FARGO – The Big Ten's performance in the first round of the NCAA men's hockey tournament was beyond astounding.
The Gophers, Michigan, Ohio State and Penn State scored 36 goals. Canisius, Colgate, Harvard and Michigan Tech responded with a total of four.
Considering the Gophers went 19-4-1 in conference play, were credited with 57 points and won the Big Ten's regular-season title by an enormous 19 points, there was a message sent to Gophers coach Bob Motzko on Saturday morning with the aim of getting high praise for the conference.
The response was brief and made it clear that Motzko was wasting no time for a celebration of Big Ten excellence.
"Crazy first round but the speed limit goes way up now," Motzko replied.
The speed trap facing the Gophers later Saturday in the attempt to celebrate the 20th anniversary of their most recent national championship with another one in two weeks in Tampa was offered by St. Cloud State.
You won't find anyone with more respect for the Huskies than Motzko.
"I have a lot of connections on the other side, having been there for 13 years," he would say later in the evening. "They've done a terrific job again this year."
There had been crushing ends for Motzko and the Huskies in NCAA tournaments, but there were also eight of those appearances — reaching the tournament over 60% of the time in what in many ways was an underdog program in St. Cloud.
Motzko received an offer that couldn't be refused in March 2018, to coach the Gophers, and five seasons later, his team of enormous expectations had to get past the Huskies inside smallish Scheels Arena.
A different speed was required for sure, and Motzko's Gophers brought that from the get-go.
"We played into their hands in the first period," said Spencer Meier, St. Cloud State's veteran defenseman. "After that, we picked it up."
The spectators were 75% in Gophers gold and they were left to resent the thievery of Huskies goalie Jaxon Castor after that first period.
The Gophers darted and sped, took 14 shots to six, and the lead was only 1-0 due to Castor's excellence.
The second period was different. Whatever the speed limit for those 20 minutes, the Huskies were equal to it.
The Gophers gave up a power-play goal early, then Jackson LaCombe found Logan Cooley on a stretch pass for a goal that sent Minnesota into the third period with a 2-1 lead.
The Gophers made it to the Frozen Four a year ago, but that resulted in a 5-1 whipping from Minnesota State Mankato.
The optimism for that team didn't approach what these Gophers have created for this postseason. The added talent of Cooley, Jimmy Snuggerud and Ryan Chesley mixed with veterans passing on the pros to take another shot …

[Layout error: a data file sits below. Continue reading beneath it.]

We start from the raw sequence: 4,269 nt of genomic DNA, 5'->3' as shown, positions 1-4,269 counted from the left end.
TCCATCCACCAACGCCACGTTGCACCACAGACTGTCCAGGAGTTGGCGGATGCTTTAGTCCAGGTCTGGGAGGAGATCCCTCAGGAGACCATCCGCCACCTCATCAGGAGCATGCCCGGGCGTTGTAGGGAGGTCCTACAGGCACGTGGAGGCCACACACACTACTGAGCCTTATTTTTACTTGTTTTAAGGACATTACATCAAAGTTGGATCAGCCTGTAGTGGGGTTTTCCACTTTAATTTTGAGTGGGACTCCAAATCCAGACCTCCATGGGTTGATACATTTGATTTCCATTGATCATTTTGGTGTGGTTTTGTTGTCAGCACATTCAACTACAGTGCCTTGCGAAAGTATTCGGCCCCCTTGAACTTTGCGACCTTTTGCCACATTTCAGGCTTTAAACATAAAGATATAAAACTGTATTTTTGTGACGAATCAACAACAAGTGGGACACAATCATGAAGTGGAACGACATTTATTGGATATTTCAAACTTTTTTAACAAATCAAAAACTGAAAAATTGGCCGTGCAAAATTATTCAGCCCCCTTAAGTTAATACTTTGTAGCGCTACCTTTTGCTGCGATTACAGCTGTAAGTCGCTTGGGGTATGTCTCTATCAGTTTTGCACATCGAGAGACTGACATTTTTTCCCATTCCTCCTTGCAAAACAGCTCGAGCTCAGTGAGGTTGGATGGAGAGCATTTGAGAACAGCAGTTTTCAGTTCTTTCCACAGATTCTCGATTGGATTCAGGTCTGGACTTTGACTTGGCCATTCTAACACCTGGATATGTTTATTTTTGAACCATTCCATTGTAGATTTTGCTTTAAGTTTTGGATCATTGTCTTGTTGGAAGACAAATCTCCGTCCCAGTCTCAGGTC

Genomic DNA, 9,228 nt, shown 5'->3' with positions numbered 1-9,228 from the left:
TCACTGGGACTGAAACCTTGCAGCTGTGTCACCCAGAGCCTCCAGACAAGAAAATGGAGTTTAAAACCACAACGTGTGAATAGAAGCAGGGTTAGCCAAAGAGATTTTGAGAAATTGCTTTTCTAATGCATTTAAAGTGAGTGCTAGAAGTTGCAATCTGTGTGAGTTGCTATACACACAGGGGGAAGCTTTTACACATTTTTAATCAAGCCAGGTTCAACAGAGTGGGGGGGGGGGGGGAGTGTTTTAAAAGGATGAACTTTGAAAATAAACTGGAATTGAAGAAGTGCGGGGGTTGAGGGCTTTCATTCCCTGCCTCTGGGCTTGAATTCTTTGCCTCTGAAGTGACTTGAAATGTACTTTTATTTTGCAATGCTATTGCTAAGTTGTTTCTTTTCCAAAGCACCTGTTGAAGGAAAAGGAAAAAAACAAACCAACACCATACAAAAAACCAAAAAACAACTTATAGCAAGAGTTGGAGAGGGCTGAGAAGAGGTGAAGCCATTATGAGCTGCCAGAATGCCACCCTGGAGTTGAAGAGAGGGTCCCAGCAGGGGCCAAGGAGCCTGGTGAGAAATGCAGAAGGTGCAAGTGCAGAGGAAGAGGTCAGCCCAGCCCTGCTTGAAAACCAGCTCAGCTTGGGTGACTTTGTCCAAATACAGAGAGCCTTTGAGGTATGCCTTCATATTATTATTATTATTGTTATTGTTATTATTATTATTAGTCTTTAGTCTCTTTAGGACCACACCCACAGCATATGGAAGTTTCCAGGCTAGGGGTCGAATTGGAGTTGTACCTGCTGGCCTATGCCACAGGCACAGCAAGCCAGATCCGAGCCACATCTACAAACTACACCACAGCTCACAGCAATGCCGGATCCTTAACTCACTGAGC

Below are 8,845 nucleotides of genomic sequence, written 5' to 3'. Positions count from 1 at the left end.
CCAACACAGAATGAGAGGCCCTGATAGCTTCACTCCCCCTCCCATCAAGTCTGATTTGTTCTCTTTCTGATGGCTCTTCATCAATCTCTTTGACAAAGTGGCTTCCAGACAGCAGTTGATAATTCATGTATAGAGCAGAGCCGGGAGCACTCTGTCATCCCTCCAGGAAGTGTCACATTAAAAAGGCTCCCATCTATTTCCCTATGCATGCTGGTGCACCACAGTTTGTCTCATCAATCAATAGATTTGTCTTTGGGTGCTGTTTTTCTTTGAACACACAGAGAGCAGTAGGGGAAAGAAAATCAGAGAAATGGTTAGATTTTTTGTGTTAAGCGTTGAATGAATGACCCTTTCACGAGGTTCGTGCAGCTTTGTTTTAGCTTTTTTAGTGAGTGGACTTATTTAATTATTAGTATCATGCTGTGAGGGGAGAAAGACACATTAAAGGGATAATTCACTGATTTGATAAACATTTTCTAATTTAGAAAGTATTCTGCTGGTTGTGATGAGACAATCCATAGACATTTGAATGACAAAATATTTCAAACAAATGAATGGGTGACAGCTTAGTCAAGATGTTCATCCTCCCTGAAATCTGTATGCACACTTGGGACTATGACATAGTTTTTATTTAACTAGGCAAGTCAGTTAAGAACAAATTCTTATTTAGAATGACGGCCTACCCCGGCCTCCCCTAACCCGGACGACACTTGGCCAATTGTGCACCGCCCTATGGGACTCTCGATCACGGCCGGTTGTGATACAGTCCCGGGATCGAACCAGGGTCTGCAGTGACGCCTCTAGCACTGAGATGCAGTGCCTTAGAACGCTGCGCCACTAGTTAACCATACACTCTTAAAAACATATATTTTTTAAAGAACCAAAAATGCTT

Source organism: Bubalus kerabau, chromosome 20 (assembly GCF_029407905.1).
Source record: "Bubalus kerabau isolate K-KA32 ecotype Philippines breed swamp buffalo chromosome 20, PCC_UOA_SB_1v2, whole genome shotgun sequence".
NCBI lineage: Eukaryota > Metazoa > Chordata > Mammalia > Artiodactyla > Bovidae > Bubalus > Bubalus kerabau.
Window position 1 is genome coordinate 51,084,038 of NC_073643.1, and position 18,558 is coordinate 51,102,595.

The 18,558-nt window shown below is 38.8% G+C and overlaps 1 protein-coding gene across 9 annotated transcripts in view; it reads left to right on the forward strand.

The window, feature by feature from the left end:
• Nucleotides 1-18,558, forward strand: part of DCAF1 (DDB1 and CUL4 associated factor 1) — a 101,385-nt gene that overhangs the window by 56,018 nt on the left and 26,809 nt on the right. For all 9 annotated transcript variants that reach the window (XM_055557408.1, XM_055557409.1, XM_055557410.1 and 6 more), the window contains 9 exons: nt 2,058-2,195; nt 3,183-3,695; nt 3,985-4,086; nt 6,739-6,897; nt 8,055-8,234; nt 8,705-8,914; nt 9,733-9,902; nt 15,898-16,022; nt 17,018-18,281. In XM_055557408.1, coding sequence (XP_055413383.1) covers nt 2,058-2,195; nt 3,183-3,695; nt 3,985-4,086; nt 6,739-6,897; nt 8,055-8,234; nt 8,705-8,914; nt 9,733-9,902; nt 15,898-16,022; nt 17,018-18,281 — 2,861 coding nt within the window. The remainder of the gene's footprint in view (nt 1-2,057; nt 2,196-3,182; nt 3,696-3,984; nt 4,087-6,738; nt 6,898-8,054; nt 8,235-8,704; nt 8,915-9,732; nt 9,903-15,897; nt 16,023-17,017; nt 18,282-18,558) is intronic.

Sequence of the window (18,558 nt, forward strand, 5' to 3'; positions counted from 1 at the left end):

This was it, the Gophers' best talent since the back-to-back champions in 2002 and 2003, and past time for the sixth national title, joining the three for Herbie Brooks and those two for Don Lucia (when Motzko was an assistant).
Except, all those in the gold jerseys forget to tell Brett Larson's Huskies that this would be the Gophers' spring.
The Huskies kept coming in the third period. Gophers goalie Justen Close was out of the play on a Huskies charge with seven minutes gone in the third. The net was wide open for Kyler Kupka and a tying goal, but he sent the puck into the side of the net.
Close said he wasn't quite sure how that happened, but certainly was grateful the cords were buckling from outside the net rather than the inside.
The pace was tremendous and the Huskies were at least the Gophers' equal for long minutes.
Then, with almost 12 minutes gone in the period, Cooley won a faceoff, Jackson LaCombe got the puck out front, Matthew Knies provided a screen and it was 3-1 Gophers.
That was a No. 3 overall selection in the NHL draft winning the draw, and an NHL second-rounder shooting the puck, behind a screen of another NHL second-rounder.
The final became 4-1 on a late empty-netter by Jaxon Nelson, the pride of Magnolia, Minn., but don't let that score fool you:
Motzko was 100% correct … the speed limit was way up.
Cooley scored what was officially the winning goal off the pass from LaCombe, then got the puck to LaCombe for the 3-1 goal that gave the Gophers' full control.
Cooley turns 19 in May. No one knows what plans the Arizona Coyotes might have for him with a contract offer.
Motzko talked postgame about Cooley's outstanding "compete level," and said it would be even better for the Gophers' next season.
So he's coming back?
"You can always hope," said Motzko, smiling.
Too early to worry about that, of course. First, there's a 20-year wait to put to an end in Tampa.